A recent conversation with Connecticut’s own Brendan Murtha really got me thinking about patch birding, and birding locally in general. I’ve neglected to post in over a month, so I thought it might be worthwhile to throw a few of these thoughts up on the blog.
Being the second decade of the twenty-first century, the majority of us have relatively easy access to an automobile, or at least some kind of transportation powered by fossil fuels. As we birders know, a car is the backbone to a successful rarity chase, or perhaps a fun birding road trip, or even an outing to a nearby hotspot.
There is little argument that a car is a factor in the success of all of the aforementioned pursuits (although car + bird = rarity, not just car = rarity). But what if a car (or any other form of transportation using fossil fuels) didn’t need to be part of the these?
Hold on now, I know what some of your disclaimers are, and I’ll address them both in turn. First off, you’re probably thinking “Is he kidding me? The best nearby birding spot is a half an hour away on the interstate! How could I possibly reach it without a car?”
Well, first off, lets take a step back and ask the simple but challenging question: What is a hotspot? I think we can all agree that a hotspot [in birding terms] is a location where one can find lots of birds, both in the quality and quantity departments. You may have other criteria, but for this post I think it’s fair to say that we’ll stick with this simple definition.
Why are ‘hotspots’ hotspots? The secret to finding a lot of birds, be it on a big day, or on a birding trip to Texas, is to visit a number of different and varied habitats. Think about a really good birding location nearby; one where you can catch the magnificence of the spring warblers, observe the subtle beauty of the fall sparrows, and bask in the glory of the winter waterfowl. Now, consider that location. Do we find sparrows, warblers, and ducks milling about together? Not likely, at least in the literal sense. But at a good birding location we could certainly note birds as varied as these, all on the same day.
It all comes down to a location containing a variety of habitats in a small area. Sure, geography generally plays a roll in defining a good location. But even a birding mecca like Cape May would not be a mecca if it did not contain all of the varied habitats that Cape May has to offer.
I’ve left little doubt now that habitats are the secret ingredient to a birding hotspot. But are they really secret? Think about your local area (i.e. the radius of locations within your non-fossil fuel distance). Do two distinct habitats bump up against one another anywhere within that range? Perhaps not even two, but three, four, five. You have the makings of a hotspot.
Okay, okay I’m not promising Plum Island in MA or Brigantine in NJ. I am wagering, however, that this location would likely be a fine local patch, one where you could observe many good birds, both in the quality and quantity departments.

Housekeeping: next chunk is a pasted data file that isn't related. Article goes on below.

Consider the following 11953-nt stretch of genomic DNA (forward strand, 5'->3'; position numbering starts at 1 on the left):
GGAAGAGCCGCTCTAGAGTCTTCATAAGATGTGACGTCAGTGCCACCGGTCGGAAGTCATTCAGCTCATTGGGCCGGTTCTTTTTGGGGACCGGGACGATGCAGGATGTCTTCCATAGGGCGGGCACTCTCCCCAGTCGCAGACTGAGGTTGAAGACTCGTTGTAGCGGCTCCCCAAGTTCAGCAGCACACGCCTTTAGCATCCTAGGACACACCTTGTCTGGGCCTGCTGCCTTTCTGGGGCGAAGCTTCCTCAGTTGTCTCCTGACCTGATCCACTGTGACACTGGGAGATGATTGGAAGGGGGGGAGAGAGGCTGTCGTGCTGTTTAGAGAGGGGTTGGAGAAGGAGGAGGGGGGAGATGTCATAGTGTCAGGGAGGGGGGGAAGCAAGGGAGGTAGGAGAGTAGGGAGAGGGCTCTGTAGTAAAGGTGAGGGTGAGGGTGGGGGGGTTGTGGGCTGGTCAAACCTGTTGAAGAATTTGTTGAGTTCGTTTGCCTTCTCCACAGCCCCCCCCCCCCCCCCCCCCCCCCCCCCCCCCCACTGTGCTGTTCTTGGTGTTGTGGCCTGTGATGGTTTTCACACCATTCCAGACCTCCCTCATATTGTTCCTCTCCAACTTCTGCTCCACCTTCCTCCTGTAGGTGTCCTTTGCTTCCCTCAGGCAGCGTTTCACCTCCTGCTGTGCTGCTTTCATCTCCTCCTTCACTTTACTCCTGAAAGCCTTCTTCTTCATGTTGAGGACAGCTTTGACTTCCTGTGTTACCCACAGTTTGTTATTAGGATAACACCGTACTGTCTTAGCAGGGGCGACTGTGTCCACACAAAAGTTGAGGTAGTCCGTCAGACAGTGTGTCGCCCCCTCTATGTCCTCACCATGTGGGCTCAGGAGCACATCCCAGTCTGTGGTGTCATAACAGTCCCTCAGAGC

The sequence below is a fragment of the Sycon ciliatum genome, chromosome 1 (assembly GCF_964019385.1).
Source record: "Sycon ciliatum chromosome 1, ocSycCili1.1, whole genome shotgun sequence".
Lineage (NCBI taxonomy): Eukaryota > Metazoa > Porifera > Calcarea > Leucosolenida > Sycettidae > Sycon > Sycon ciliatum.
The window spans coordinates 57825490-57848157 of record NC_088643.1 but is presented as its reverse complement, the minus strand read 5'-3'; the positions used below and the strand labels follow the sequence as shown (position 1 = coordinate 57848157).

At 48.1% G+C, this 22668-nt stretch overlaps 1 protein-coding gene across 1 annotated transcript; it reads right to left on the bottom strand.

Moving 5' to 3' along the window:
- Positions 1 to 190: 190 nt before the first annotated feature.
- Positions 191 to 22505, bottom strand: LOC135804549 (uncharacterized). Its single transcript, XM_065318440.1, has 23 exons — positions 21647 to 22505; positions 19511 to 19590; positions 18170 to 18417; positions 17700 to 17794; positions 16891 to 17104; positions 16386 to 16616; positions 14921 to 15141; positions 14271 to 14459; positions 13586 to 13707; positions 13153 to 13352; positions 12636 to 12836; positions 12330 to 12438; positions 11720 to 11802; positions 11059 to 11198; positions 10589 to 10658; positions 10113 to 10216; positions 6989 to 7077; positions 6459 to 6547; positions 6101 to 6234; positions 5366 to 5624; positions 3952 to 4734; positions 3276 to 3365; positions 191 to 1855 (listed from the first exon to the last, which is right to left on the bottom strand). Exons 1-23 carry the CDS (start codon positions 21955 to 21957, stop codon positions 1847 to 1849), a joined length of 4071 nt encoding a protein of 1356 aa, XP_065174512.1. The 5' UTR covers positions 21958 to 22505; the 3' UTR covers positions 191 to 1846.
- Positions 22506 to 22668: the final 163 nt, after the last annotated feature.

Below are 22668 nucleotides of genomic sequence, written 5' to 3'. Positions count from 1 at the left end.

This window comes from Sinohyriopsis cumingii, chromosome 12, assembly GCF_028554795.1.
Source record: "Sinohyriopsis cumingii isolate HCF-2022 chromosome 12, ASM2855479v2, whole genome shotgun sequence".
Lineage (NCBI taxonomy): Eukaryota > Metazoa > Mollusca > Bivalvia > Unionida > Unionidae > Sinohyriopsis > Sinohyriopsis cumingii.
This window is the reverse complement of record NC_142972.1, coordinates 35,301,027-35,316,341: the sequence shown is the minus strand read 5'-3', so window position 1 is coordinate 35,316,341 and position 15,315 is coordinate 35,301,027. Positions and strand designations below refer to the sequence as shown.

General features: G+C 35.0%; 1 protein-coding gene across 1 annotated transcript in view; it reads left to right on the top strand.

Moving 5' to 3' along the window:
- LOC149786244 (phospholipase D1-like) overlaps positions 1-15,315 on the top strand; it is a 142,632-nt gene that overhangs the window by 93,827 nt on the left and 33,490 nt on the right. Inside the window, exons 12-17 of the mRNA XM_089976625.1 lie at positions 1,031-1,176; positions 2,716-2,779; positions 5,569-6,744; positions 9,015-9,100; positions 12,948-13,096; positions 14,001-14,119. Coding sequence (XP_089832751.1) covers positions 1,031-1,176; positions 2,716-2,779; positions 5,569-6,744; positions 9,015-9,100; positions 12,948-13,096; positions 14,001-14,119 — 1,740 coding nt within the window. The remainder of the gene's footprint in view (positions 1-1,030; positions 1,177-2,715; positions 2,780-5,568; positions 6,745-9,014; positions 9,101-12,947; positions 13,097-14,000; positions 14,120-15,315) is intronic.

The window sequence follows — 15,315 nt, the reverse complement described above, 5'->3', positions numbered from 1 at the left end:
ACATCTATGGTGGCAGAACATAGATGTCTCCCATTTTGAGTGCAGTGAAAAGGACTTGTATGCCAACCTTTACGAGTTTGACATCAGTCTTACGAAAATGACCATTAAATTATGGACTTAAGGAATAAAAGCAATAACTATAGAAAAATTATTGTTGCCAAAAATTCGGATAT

My ‘patch’ in my hometown of Fairfield, Connecticut, Pine Creek, contains saltmarsh, extensive thickets and brushy borders, stands of mature trees, dense fields of goldenrod and other congeners, a pond, expansive lagoon, and manicured fields.
“Must be a fantastic birding location!” you might be thinking. And it is. But up until a few years ago, I’m pretty sure that all but a few of Connecticut’s birders would call it a place where they’d go birding, and I’m certain none of them would consider Pine Creek a hotspot.
Fast forward to the present, and a conversation I was having with Brendan Murtha. I had just told him about the awesome morning I had a Pine Creek yesterday (72 species; eBird checklist) when he replied: “It’s so great that you have a fall hotspot like that so close.”
I stopped midway through reading the sentence at hotspot. ‘We definitely have some great places for birding in Fairfield, but I’m not sure I’d dub any of them a ‘hotspot’, I thought. But then I looked back on the consistent, almost weekly trips myself and a few others had made to Pine Creek in the last few years. ‘We’ve had some awesome birds for sure.’ I then thought even deeper to a trip I took to Pine Creek with Brendan last year (eBird checklist). We had a fabulous day, notching a Gray-cheeked Thrush, my first ever Tennessee Warbler for Pine Creek, and dozens of other goodies. So I guess you could consider Pine Creek a hotspot, at least based on the birds its seen.
But would Pine Creek be a ‘hotspot’ if people weren’t there to find those good birds? If James Purcell and myself hadn’t started visiting a number of years back, would people even know about it?
Now, bring that vision back to your local area, and of that location you were imaging that combines a few distinct habitats. How do you know it isn’t chock full of good birds right now, just itching to be discovered? After all, as Derek Lovitch so beautifully puts it in his recent book, How to Be a Better Birder, “If a vagrant lands in the woods and no one is around, has it been there” (43)?
So, do you really need that hotspot a half hour away on the interstate to enjoy a good day of birding? Maybe that fantastic piece of habitats nearby is all you need to enjoy a terrific outing. Who knows, perhaps you’ll even have a better time finding your own birds on your own turf at this new site. And in the process, you might just attain a higher eBird checklist than your friends at the nearby ‘hotspot’!